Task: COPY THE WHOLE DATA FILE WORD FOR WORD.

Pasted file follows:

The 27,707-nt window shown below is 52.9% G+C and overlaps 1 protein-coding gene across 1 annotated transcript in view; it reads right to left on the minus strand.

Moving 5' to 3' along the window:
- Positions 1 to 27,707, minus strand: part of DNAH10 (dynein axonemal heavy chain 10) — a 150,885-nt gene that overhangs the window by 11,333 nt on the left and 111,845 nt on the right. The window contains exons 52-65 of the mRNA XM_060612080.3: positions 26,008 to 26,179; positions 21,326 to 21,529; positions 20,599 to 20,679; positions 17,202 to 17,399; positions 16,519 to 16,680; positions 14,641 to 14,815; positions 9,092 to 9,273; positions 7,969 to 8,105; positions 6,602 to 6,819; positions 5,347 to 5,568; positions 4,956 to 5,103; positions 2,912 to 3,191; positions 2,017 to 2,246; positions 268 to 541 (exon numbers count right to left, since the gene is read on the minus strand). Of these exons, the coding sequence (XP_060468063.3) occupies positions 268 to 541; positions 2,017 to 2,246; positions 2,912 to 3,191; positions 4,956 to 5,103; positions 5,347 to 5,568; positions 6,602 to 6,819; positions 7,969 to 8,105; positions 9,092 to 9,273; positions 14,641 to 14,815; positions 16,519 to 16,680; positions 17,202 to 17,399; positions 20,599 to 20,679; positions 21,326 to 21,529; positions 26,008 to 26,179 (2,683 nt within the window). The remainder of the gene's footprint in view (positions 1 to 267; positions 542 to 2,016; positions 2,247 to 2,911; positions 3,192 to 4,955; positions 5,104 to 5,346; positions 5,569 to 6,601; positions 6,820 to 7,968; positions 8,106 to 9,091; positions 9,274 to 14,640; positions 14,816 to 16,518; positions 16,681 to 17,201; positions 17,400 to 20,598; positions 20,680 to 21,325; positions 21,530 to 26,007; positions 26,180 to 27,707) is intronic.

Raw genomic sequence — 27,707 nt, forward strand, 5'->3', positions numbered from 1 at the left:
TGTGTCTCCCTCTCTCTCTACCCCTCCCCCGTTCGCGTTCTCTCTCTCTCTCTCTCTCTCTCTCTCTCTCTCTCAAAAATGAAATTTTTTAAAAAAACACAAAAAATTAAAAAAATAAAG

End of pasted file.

The 27,707-nt window shown below is 52.9% G+C and overlaps 1 protein-coding gene across 1 annotated transcript in view; it reads right to left on the minus strand.

Moving 5' to 3' along the window:
- Positions 1 to 27,707, minus strand: part of DNAH10 (dynein axonemal heavy chain 10) — a 150,885-nt gene that overhangs the window by 11,333 nt on the left and 111,845 nt on the right. The window contains exons 52-65 of the mRNA XM_060612080.3: positions 26,008 to 26,179; positions 21,326 to 21,529; positions 20,599 to 20,679; positions 17,202 to 17,399; positions 16,519 to 16,680; positions 14,641 to 14,815; positions 9,092 to 9,273; positions 7,969 to 8,105; positions 6,602 to 6,819; positions 5,347 to 5,568; positions 4,956 to 5,103; positions 2,912 to 3,191; positions 2,017 to 2,246; positions 268 to 541 (exon numbers count right to left, since the gene is read on the minus strand). Of these exons, the coding sequence (XP_060468063.3) occupies positions 268 to 541; positions 2,017 to 2,246; positions 2,912 to 3,191; positions 4,956 to 5,103; positions 5,347 to 5,568; positions 6,602 to 6,819; positions 7,969 to 8,105; positions 9,092 to 9,273; positions 14,641 to 14,815; positions 16,519 to 16,680; positions 17,202 to 17,399; positions 20,599 to 20,679; positions 21,326 to 21,529; positions 26,008 to 26,179 (2,683 nt within the window). The remainder of the gene's footprint in view (positions 1 to 267; positions 542 to 2,016; positions 2,247 to 2,911; positions 3,192 to 4,955; positions 5,104 to 5,346; positions 5,569 to 6,601; positions 6,820 to 7,968; positions 8,106 to 9,091; positions 9,274 to 14,640; positions 14,816 to 16,518; positions 16,681 to 17,201; positions 17,400 to 20,598; positions 20,680 to 21,325; positions 21,530 to 26,007; positions 26,180 to 27,707) is intronic.

Raw genomic sequence — 27,707 nt, forward strand, 5'->3', positions numbered from 1 at the left:
TGTGTCTCCCTCTCTCTCTACCCCTCCCCCGTTCGCGTTCTCTCTCTCTCTCTCTCTCTCTCTCTCTCTCTCTCAAAAATGAAATTTTTTAAAAAAACACAAAAAATTAAAAAAATAAAG